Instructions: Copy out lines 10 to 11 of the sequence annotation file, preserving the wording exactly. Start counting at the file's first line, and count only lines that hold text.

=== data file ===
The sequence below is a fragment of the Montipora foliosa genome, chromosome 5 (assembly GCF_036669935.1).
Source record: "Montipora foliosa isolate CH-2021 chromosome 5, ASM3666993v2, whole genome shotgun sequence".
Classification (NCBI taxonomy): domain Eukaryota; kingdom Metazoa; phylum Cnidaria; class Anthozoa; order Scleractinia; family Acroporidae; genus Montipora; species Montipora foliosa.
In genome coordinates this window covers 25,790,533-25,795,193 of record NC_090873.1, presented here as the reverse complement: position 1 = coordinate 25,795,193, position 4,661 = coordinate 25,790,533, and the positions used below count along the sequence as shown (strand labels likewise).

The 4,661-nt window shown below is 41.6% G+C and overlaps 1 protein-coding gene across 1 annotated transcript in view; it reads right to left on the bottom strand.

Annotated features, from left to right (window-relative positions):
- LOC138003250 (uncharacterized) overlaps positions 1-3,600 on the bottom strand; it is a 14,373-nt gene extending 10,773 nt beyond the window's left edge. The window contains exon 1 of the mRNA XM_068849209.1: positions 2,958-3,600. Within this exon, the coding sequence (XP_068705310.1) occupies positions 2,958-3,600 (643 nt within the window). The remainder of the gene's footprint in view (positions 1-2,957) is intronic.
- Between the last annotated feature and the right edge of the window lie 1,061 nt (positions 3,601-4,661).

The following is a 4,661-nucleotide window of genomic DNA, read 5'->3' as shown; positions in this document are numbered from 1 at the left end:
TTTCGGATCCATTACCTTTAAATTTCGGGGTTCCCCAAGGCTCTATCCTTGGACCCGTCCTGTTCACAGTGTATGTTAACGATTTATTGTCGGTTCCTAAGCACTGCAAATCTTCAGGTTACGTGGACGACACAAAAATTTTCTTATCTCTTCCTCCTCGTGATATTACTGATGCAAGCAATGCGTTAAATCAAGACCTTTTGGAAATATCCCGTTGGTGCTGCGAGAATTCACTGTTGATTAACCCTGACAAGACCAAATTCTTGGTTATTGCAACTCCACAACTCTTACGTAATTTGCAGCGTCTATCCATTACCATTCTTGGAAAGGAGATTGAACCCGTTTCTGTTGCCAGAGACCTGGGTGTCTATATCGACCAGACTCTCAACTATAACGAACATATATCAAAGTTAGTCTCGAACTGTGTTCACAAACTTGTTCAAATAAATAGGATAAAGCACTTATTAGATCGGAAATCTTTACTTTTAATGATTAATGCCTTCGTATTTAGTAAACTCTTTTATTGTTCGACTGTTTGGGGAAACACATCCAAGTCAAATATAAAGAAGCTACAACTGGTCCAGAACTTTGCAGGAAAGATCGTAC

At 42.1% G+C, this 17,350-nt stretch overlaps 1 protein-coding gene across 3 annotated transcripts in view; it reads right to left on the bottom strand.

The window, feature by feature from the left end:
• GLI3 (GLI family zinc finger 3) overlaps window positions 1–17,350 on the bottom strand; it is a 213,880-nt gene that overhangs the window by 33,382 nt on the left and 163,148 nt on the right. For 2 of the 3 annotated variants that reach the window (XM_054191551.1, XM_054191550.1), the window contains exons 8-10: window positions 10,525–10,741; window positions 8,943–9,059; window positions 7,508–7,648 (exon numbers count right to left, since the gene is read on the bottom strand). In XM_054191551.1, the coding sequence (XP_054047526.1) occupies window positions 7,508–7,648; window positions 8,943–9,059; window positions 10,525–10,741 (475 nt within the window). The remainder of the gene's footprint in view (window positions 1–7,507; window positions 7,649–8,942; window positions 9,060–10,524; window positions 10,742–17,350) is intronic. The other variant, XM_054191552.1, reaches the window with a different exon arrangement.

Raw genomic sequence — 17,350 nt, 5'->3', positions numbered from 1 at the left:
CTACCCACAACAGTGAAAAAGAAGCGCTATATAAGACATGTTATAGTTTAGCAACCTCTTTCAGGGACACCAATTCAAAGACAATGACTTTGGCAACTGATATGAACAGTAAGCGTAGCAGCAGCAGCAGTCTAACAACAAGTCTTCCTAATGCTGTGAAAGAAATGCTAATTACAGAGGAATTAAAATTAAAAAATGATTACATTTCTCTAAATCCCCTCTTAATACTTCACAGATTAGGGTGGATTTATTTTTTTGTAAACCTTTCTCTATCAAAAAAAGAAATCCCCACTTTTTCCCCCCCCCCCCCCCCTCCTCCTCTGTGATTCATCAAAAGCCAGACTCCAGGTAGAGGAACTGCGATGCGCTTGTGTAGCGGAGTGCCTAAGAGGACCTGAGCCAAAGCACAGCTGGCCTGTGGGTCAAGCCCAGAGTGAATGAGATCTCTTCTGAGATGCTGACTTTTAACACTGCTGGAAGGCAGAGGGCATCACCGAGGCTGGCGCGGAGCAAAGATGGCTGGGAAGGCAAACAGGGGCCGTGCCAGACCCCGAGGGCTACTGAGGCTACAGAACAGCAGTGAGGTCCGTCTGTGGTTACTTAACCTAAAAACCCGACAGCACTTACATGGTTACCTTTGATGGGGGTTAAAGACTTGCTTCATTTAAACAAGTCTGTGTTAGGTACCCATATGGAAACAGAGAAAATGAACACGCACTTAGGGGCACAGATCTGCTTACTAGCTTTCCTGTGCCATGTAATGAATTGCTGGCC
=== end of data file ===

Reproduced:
TTTCGGATCCATTACCTTTAAATTTCGGGGTTCCCCAAGGCTCTATCCTTGGACCCGTCCTGTTCACAGTGTATGTTAACGATTTATTGTCGGTTCCTAAGCACTGCAAATCTTCAGGTTACGTGGACGACACAAAAATTTTCTTATCTCTTCCTCCTCGTGATATTACTGATGCAAGCAATGCGTTAAATCAAGACCTTTTGGAAATATCCCGTTGGTGCTGCGAGAATTCACTGTTGATTAACCCTGACAAGACCAAATTCTTGGTTATTGCAACTCCACAACTCTTACGTAATTTGCAGCGTCTATCCATTACCATTCTTGGAAAGGAGATTGAACCCGTTTCTGTTGCCAGAGACCTGGGTGTCTATATCGACCAGACTCTCAACTATAACGAACATATATCAAAGTTAGTCTCGAACTGTGTTCACAAACTTGTTCAAATAAATAGGATAAAGCACTTATTAGATCGGAAATCTTTACTTTTAATGATTAATGCCTTCGTATTTAGTAAACTCTTTTATTGTTCGACTGTTTGGGGAAACACATCCAAGTCAAATATAAAGAAGCTACAACTGGTCCAGAACTTTGCAGGAAAGATCGTAC

At 42.1% G+C, this 17,350-nt stretch overlaps 1 protein-coding gene across 3 annotated transcripts in view; it reads right to left on the bottom strand.